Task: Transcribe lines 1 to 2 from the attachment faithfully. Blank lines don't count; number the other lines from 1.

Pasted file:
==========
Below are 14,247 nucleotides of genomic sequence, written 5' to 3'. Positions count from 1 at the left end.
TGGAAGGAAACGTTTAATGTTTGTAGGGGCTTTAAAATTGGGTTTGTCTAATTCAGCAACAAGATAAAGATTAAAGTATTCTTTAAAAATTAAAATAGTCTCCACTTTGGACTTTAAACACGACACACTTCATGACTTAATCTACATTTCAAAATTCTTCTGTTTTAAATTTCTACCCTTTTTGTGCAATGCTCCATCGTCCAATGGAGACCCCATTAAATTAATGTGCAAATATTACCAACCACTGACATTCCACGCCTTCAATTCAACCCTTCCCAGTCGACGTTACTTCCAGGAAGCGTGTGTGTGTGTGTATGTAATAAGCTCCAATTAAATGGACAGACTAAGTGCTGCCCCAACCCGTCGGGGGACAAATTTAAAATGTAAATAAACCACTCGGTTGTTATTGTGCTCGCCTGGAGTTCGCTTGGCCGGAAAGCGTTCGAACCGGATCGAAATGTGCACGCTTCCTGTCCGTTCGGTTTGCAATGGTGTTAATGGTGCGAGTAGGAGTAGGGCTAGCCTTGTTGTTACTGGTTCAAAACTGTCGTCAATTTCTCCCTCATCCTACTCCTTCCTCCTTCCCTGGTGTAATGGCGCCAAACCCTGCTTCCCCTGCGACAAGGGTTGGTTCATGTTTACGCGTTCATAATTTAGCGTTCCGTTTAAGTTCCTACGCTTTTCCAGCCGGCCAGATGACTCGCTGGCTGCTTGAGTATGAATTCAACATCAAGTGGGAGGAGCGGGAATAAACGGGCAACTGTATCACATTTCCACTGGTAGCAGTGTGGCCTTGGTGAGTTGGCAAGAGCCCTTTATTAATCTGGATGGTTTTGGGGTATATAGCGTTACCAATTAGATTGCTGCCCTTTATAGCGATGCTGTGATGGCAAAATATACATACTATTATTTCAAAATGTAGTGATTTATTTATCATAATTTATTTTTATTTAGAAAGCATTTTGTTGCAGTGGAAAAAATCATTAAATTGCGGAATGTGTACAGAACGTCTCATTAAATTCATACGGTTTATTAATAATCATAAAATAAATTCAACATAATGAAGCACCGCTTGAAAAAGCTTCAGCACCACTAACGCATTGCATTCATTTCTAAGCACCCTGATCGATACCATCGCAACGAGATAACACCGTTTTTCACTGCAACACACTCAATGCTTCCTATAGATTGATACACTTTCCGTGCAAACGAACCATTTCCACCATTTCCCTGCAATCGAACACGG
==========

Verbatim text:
Below are 14,247 nucleotides of genomic sequence, written 5' to 3'. Positions count from 1 at the left end.
TGGAAGGAAACGTTTAATGTTTGTAGGGGCTTTAAAATTGGGTTTGTCTAATTCAGCAACAAGATAAAGATTAAAGTATTCTTTAAAAATTAAAATAGTCTCCACTTTGGACTTTAAACACGACACACTTCATGACTTAATCTACATTTCAAAATTCTTCTGTTTTAAATTTCTACCCTTTTTGTGCAATGCTCCATCGTCCAATGGAGACCCCATTAAATTAATGTGCAAATATTACCAACCACTGACATTCCACGCCTTCAATTCAACCCTTCCCAGTCGACGTTACTTCCAGGAAGCGTGTGTGTGTGTGTATGTAATAAGCTCCAATTAAATGGACAGACTAAGTGCTGCCCCAACCCGTCGGGGGACAAATTTAAAATGTAAATAAACCACTCGGTTGTTATTGTGCTCGCCTGGAGTTCGCTTGGCCGGAAAGCGTTCGAACCGGATCGAAATGTGCACGCTTCCTGTCCGTTCGGTTTGCAATGGTGTTAATGGTGCGAGTAGGAGTAGGGCTAGCCTTGTTGTTACTGGTTCAAAACTGTCGTCAATTTCTCCCTCATCCTACTCCTTCCTCCTTCCCTGGTGTAATGGCGCCAAACCCTGCTTCCCCTGCGACAAGGGTTGGTTCATGTTTACGCGTTCATAATTTAGCGTTCCGTTTAAGTTCCTACGCTTTTCCAGCCGGCCAGATGACTCGCTGGCTGCTTGAGTATGAATTCAACATCAAGTGGGAGGAGCGGGAATAAACGGGCAACTGTATCACATTTCCACTGGTAGCAGTGTGGCCTTGGTGAGTTGGCAAGAGCCCTTTATTAATCTGGATGGTTTTGGGGTATATAGCGTTACCAATTAGATTGCTGCCCTTTATAGCGATGCTGTGATGGCAAAATATACATACTATTATTTCAAAATGTAGTGATTTATTTATCATAATTTATTTTTATTTAGAAAGCATTTTGTTGCAGTGGAAAAAATCATTAAATTGCGGAATGTGTACAGAACGTCTCATTAAATTCATACGGTTTATTAATAATCATAAAATAAATTCAACATAATGAAGCACCGCTTGAAAAAGCTTCAGCACCACTAACGCATTGCATTCATTTCTAAGCACCCTGATCGATACCATCGCAACGAGATAACACCGTTTTTCACTGCAACACACTCAATGCTTCCTATAGATTGATACACTTTCCGTGCAAACGAACCATTTCCACCATTTCCCTGCAATCGAACACGG